This Vase has the kinrande style, which was popular in Japan; it`s decoration, with its combination of red and gold, echoes the qiangjin (gold etched) technique of laquer decoration which preceded it. Imari porcelain is the name for Japanese porcelain wares made in the town of Arita, in the former Hizen Province, northwestern Kyūshū. They were exported to Europe extensively from the port of Imari, Saga, between the second half of the 17th century and the first half of the 18th century. The Japanese as well as Europeans called them Imari. In Japanese, these porcelains are also known as Arita-yaki. Imari or Arita porcelain has been continuously produced up through the present day.Though there are many types of Imari, Westerners' conception of Imari in the popular sense is associated only with a type of Imari produced and exported in large quantity in mid-17th century. This type is called Kinrande. Kinrande Imari is colored porcelain with cobalt blue underglaze and red and gold overglaze. The color combination was not seen in China at that time. Traditional Ming dynasty color porcelain used dominantly red and green, probably due to scarcity of gold in China, whereas gold was abundant in Japan in those days. The subject matter of Imari is diverse, ranging from foliage and flowers to people, scenery and abstractions. Some Imari design structures such as kraak style were adopted from China, but most designs were uniquely Japanese owing to the rich Japanese tradition of paintings and costume design. The porcelain has a gritty texture on the bases, where it is not covered by glaze. There is also blue and white Imari. Kakiemon style Imari is another type of Imari, but it tends to be categorized separately in Europe.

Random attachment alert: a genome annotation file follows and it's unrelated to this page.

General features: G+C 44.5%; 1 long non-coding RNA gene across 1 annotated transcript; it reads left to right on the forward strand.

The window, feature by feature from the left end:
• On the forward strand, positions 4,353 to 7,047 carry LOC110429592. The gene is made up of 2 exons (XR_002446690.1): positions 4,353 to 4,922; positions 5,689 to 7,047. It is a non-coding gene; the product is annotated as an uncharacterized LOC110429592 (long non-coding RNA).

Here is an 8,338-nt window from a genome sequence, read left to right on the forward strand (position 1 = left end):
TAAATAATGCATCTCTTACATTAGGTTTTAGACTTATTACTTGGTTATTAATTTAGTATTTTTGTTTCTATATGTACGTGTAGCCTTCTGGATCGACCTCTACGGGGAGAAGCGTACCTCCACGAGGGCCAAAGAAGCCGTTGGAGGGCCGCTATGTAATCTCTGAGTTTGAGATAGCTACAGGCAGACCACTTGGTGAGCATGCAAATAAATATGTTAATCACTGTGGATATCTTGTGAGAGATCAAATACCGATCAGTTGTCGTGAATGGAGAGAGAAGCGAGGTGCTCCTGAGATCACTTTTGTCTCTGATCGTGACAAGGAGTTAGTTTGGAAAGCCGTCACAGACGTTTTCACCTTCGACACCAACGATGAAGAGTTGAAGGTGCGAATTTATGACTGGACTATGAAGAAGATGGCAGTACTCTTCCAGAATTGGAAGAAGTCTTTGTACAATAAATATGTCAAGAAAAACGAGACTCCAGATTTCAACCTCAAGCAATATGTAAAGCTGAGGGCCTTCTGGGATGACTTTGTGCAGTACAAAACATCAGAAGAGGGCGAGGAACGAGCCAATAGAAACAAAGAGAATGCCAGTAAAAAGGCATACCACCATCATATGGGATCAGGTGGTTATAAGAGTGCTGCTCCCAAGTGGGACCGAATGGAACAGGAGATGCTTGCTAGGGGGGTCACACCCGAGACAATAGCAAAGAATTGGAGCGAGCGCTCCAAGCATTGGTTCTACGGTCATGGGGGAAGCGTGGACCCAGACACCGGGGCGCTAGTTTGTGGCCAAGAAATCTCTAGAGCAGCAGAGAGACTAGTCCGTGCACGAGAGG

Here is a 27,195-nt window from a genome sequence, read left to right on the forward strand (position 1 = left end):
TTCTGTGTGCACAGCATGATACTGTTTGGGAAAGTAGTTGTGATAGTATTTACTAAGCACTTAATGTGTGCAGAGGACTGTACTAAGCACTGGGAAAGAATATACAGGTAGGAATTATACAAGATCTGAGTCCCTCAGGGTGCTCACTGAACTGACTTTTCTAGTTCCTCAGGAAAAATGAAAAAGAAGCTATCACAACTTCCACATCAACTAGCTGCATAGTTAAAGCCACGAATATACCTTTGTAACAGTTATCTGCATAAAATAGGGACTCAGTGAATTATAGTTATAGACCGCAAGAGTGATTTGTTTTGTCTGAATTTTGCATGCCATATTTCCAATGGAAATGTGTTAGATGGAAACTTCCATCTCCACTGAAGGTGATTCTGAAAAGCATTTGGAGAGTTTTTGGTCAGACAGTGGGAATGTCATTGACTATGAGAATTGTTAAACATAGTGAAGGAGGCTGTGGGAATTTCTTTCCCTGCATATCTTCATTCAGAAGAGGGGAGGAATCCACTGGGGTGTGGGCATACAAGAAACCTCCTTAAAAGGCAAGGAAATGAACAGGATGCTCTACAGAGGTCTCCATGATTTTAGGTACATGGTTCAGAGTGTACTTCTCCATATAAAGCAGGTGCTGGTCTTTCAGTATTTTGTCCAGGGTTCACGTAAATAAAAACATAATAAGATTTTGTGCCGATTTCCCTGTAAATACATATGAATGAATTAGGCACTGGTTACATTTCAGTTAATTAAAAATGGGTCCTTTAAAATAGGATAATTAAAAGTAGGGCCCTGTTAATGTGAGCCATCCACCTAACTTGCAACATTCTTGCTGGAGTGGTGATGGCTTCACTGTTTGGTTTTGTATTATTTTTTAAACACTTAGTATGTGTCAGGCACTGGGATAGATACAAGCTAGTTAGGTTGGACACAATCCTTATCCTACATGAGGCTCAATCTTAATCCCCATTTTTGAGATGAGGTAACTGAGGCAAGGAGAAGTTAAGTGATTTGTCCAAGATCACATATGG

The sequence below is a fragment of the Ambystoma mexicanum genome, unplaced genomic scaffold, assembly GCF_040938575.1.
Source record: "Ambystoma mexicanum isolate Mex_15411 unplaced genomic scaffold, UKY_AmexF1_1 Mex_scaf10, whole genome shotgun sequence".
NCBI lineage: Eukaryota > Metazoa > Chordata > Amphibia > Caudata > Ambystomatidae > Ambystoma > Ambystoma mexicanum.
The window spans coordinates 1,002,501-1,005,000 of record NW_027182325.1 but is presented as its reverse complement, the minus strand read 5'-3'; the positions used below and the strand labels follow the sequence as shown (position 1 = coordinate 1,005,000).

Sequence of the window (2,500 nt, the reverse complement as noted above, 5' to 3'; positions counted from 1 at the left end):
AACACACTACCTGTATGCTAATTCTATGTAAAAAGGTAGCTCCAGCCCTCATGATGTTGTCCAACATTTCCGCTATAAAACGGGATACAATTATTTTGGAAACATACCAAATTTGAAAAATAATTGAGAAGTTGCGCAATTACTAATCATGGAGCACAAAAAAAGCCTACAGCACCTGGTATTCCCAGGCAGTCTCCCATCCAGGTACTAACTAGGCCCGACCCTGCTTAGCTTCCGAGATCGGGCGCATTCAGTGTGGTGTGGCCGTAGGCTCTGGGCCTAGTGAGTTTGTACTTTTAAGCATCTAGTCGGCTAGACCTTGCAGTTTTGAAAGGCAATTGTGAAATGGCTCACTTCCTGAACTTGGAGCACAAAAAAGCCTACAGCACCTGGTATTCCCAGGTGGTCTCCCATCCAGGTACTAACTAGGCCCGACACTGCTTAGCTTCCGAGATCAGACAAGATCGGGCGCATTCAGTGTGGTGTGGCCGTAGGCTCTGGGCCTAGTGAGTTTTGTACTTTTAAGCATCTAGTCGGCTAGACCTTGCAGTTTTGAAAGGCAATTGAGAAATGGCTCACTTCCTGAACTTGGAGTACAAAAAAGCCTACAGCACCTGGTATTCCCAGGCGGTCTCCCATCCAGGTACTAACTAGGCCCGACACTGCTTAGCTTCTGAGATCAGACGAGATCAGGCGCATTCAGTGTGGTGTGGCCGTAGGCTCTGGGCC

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Scanned : Photogrammetry (Processed using Agisoft PhotoScan)